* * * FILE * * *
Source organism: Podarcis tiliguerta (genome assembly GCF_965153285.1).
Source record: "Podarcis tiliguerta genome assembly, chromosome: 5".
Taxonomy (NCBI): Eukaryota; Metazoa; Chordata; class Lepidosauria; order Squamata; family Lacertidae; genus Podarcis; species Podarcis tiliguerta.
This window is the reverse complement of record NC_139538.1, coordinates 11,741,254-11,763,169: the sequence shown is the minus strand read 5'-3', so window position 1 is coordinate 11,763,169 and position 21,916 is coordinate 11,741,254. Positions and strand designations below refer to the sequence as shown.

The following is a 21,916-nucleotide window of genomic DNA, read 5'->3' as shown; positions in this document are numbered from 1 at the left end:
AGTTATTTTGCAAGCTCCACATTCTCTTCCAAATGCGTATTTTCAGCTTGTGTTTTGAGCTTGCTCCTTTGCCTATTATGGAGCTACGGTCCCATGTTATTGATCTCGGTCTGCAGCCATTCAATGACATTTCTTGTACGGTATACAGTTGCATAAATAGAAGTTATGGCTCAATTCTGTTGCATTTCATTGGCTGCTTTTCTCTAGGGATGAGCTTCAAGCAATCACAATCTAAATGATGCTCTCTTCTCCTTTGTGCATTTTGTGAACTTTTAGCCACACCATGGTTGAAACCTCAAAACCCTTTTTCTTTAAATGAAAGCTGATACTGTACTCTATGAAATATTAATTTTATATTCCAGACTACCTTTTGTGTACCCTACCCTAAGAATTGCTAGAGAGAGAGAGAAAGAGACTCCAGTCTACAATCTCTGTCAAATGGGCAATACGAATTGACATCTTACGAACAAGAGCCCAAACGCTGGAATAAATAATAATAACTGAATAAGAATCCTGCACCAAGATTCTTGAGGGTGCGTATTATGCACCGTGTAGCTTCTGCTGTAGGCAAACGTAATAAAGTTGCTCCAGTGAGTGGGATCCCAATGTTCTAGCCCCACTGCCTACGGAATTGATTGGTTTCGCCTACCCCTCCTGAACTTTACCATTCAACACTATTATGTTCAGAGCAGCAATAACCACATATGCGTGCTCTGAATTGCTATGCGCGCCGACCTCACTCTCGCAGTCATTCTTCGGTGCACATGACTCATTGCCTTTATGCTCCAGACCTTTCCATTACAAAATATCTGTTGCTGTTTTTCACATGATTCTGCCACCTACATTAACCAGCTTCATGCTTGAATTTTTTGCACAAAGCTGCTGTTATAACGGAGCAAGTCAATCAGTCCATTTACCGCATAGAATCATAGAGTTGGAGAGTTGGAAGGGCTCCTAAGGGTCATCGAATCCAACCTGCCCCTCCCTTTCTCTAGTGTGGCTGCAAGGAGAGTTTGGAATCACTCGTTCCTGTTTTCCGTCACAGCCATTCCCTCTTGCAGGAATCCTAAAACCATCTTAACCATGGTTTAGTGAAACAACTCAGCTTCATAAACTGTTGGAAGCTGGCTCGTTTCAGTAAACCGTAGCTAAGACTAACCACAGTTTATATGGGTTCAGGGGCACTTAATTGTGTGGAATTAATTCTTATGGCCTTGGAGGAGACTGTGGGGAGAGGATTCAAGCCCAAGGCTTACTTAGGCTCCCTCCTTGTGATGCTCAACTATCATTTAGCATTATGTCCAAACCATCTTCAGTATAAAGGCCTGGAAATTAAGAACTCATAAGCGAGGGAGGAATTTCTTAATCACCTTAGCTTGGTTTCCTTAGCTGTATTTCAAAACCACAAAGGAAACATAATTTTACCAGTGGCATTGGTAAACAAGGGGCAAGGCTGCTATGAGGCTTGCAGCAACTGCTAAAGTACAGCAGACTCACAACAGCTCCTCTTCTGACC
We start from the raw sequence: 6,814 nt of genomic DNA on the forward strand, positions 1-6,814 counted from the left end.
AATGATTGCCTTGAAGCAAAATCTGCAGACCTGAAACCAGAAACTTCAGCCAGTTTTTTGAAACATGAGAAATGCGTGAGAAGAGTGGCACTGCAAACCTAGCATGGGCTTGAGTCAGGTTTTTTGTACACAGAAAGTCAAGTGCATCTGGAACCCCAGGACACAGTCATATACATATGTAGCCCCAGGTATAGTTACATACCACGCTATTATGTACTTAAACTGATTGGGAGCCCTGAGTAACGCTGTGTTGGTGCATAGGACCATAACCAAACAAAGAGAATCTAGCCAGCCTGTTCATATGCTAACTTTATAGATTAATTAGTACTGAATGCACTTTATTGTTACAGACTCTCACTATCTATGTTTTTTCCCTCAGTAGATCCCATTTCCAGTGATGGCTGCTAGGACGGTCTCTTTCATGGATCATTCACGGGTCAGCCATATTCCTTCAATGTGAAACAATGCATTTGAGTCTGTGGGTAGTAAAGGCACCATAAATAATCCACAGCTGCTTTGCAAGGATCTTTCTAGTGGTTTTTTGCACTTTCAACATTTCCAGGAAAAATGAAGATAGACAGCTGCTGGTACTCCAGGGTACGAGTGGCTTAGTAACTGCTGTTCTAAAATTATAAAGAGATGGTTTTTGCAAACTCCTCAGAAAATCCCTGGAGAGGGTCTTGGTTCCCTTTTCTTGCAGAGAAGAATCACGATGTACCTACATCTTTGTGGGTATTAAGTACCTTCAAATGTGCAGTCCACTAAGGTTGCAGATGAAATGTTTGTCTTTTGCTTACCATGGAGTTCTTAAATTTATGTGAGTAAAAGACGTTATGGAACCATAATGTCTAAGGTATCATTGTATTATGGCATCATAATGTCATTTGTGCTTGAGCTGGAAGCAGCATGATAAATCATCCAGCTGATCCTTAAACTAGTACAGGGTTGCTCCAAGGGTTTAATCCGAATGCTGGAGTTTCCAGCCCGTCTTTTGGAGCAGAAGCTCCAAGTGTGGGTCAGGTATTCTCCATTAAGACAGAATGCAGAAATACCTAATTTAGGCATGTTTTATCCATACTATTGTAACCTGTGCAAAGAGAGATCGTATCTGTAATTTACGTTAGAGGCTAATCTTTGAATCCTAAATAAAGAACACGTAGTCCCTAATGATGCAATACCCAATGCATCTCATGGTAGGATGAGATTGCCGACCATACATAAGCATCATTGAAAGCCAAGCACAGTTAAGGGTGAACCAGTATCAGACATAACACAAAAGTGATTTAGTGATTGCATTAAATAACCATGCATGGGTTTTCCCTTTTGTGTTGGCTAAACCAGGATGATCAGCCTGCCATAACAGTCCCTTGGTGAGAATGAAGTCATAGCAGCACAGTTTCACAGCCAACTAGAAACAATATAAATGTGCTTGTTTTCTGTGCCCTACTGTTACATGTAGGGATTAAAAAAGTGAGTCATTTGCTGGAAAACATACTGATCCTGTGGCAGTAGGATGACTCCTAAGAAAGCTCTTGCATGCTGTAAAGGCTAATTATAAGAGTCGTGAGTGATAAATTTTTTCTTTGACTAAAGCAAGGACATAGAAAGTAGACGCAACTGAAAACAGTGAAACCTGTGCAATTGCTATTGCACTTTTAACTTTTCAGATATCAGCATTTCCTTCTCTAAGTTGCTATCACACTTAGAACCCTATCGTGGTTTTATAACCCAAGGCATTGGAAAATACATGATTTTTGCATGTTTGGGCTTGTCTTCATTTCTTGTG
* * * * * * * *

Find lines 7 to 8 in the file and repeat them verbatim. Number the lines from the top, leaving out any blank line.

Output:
We start from the raw sequence: 6,814 nt of genomic DNA on the forward strand, positions 1-6,814 counted from the left end.
AATGATTGCCTTGAAGCAAAATCTGCAGACCTGAAACCAGAAACTTCAGCCAGTTTTTTGAAACATGAGAAATGCGTGAGAAGAGTGGCACTGCAAACCTAGCATGGGCTTGAGTCAGGTTTTTTGTACACAGAAAGTCAAGTGCATCTGGAACCCCAGGACACAGTCATATACATATGTAGCCCCAGGTATAGTTACATACCACGCTATTATGTACTTAAACTGATTGGGAGCCCTGAGTAACGCTGTGTTGGTGCATAGGACCATAACCAAACAAAGAGAATCTAGCCAGCCTGTTCATATGCTAACTTTATAGATTAATTAGTACTGAATGCACTTTATTGTTACAGACTCTCACTATCTATGTTTTTTCCCTCAGTAGATCCCATTTCCAGTGATGGCTGCTAGGACGGTCTCTTTCATGGATCATTCACGGGTCAGCCATATTCCTTCAATGTGAAACAATGCATTTGAGTCTGTGGGTAGTAAAGGCACCATAAATAATCCACAGCTGCTTTGCAAGGATCTTTCTAGTGGTTTTTTGCACTTTCAACATTTCCAGGAAAAATGAAGATAGACAGCTGCTGGTACTCCAGGGTACGAGTGGCTTAGTAACTGCTGTTCTAAAATTATAAAGAGATGGTTTTTGCAAACTCCTCAGAAAATCCCTGGAGAGGGTCTTGGTTCCCTTTTCTTGCAGAGAAGAATCACGATGTACCTACATCTTTGTGGGTATTAAGTACCTTCAAATGTGCAGTCCACTAAGGTTGCAGATGAAATGTTTGTCTTTTGCTTACCATGGAGTTCTTAAATTTATGTGAGTAAAAGACGTTATGGAACCATAATGTCTAAGGTATCATTGTATTATGGCATCATAATGTCATTTGTGCTTGAGCTGGAAGCAGCATGATAAATCATCCAGCTGATCCTTAAACTAGTACAGGGTTGCTCCAAGGGTTTAATCCGAATGCTGGAGTTTCCAGCCCGTCTTTTGGAGCAGAAGCTCCAAGTGTGGGTCAGGTATTCTCCATTAAGACAGAATGCAGAAATACCTAATTTAGGCATGTTTTATCCATACTATTGTAACCTGTGCAAAGAGAGATCGTATCTGTAATTTACGTTAGAGGCTAATCTTTGAATCCTAAATAAAGAACACGTAGTCCCTAATGATGCAATACCCAATGCATCTCATGGTAGGATGAGATTGCCGACCATACATAAGCATCATTGAAAGCCAAGCACAGTTAAGGGTGAACCAGTATCAGACATAACACAAAAGTGATTTAGTGATTGCATTAAATAACCATGCATGGGTTTTCCCTTTTGTGTTGGCTAAACCAGGATGATCAGCCTGCCATAACAGTCCCTTGGTGAGAATGAAGTCATAGCAGCACAGTTTCACAGCCAACTAGAAACAATATAAATGTGCTTGTTTTCTGTGCCCTACTGTTACATGTAGGGATTAAAAAAGTGAGTCATTTGCTGGAAAACATACTGATCCTGTGGCAGTAGGATGACTCCTAAGAAAGCTCTTGCATGCTGTAAAGGCTAATTATAAGAGTCGTGAGTGATAAATTTTTTCTTTGACTAAAGCAAGGACATAGAAAGTAGACGCAACTGAAAACAGTGAAACCTGTGCAATTGCTATTGCACTTTTAACTTTTCAGATATCAGCATTTCCTTCTCTAAGTTGCTATCACACTTAGAACCCTATCGTGGTTTTATAACCCAAGGCATTGGAAAATACATGATTTTTGCATGTTTGGGCTTGTCTTCATTTCTTGTG